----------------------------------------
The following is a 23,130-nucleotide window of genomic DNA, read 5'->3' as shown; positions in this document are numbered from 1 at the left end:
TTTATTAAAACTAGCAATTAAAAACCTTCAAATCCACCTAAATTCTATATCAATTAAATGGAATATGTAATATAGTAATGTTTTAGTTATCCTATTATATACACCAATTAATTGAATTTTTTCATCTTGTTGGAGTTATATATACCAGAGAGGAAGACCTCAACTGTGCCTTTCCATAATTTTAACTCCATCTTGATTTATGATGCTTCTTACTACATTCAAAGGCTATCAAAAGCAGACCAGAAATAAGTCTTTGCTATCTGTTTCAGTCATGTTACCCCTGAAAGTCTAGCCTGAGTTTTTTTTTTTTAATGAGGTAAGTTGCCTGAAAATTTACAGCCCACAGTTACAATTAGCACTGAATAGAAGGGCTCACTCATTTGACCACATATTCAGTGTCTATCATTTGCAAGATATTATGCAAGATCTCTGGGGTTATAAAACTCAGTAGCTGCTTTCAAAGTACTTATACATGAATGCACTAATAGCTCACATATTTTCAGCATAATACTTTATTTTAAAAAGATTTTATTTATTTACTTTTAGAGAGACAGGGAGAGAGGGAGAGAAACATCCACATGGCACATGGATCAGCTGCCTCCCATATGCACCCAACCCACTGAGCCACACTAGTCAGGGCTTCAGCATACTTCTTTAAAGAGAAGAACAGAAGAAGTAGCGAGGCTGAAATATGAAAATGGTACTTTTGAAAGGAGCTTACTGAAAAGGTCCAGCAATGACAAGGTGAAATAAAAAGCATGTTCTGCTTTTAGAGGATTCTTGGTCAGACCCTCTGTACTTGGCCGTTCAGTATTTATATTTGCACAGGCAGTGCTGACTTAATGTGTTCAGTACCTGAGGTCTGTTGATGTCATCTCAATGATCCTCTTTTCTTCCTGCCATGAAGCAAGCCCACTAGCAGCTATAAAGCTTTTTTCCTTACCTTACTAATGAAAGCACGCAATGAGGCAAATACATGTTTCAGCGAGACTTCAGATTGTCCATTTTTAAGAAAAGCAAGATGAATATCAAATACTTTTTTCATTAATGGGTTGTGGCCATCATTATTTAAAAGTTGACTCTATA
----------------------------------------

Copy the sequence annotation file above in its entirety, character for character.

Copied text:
The following is a 23,130-nucleotide window of genomic DNA, read 5'->3' as shown; positions in this document are numbered from 1 at the left end:
TTTATTAAAACTAGCAATTAAAAACCTTCAAATCCACCTAAATTCTATATCAATTAAATGGAATATGTAATATAGTAATGTTTTAGTTATCCTATTATATACACCAATTAATTGAATTTTTTCATCTTGTTGGAGTTATATATACCAGAGAGGAAGACCTCAACTGTGCCTTTCCATAATTTTAACTCCATCTTGATTTATGATGCTTCTTACTACATTCAAAGGCTATCAAAAGCAGACCAGAAATAAGTCTTTGCTATCTGTTTCAGTCATGTTACCCCTGAAAGTCTAGCCTGAGTTTTTTTTTTTTAATGAGGTAAGTTGCCTGAAAATTTACAGCCCACAGTTACAATTAGCACTGAATAGAAGGGCTCACTCATTTGACCACATATTCAGTGTCTATCATTTGCAAGATATTATGCAAGATCTCTGGGGTTATAAAACTCAGTAGCTGCTTTCAAAGTACTTATACATGAATGCACTAATAGCTCACATATTTTCAGCATAATACTTTATTTTAAAAAGATTTTATTTATTTACTTTTAGAGAGACAGGGAGAGAGGGAGAGAAACATCCACATGGCACATGGATCAGCTGCCTCCCATATGCACCCAACCCACTGAGCCACACTAGTCAGGGCTTCAGCATACTTCTTTAAAGAGAAGAACAGAAGAAGTAGCGAGGCTGAAATATGAAAATGGTACTTTTGAAAGGAGCTTACTGAAAAGGTCCAGCAATGACAAGGTGAAATAAAAAGCATGTTCTGCTTTTAGAGGATTCTTGGTCAGACCCTCTGTACTTGGCCGTTCAGTATTTATATTTGCACAGGCAGTGCTGACTTAATGTGTTCAGTACCTGAGGTCTGTTGATGTCATCTCAATGATCCTCTTTTCTTCCTGCCATGAAGCAAGCCCACTAGCAGCTATAAAGCTTTTTTCCTTACCTTACTAATGAAAGCACGCAATGAGGCAAATACATGTTTCAGCGAGACTTCAGATTGTCCATTTTTAAGAAAAGCAAGATGAATATCAAATACTTTTTTCATTAATGGGTTGTGGCCATCATTATTTAAAAGTTGACTCTATA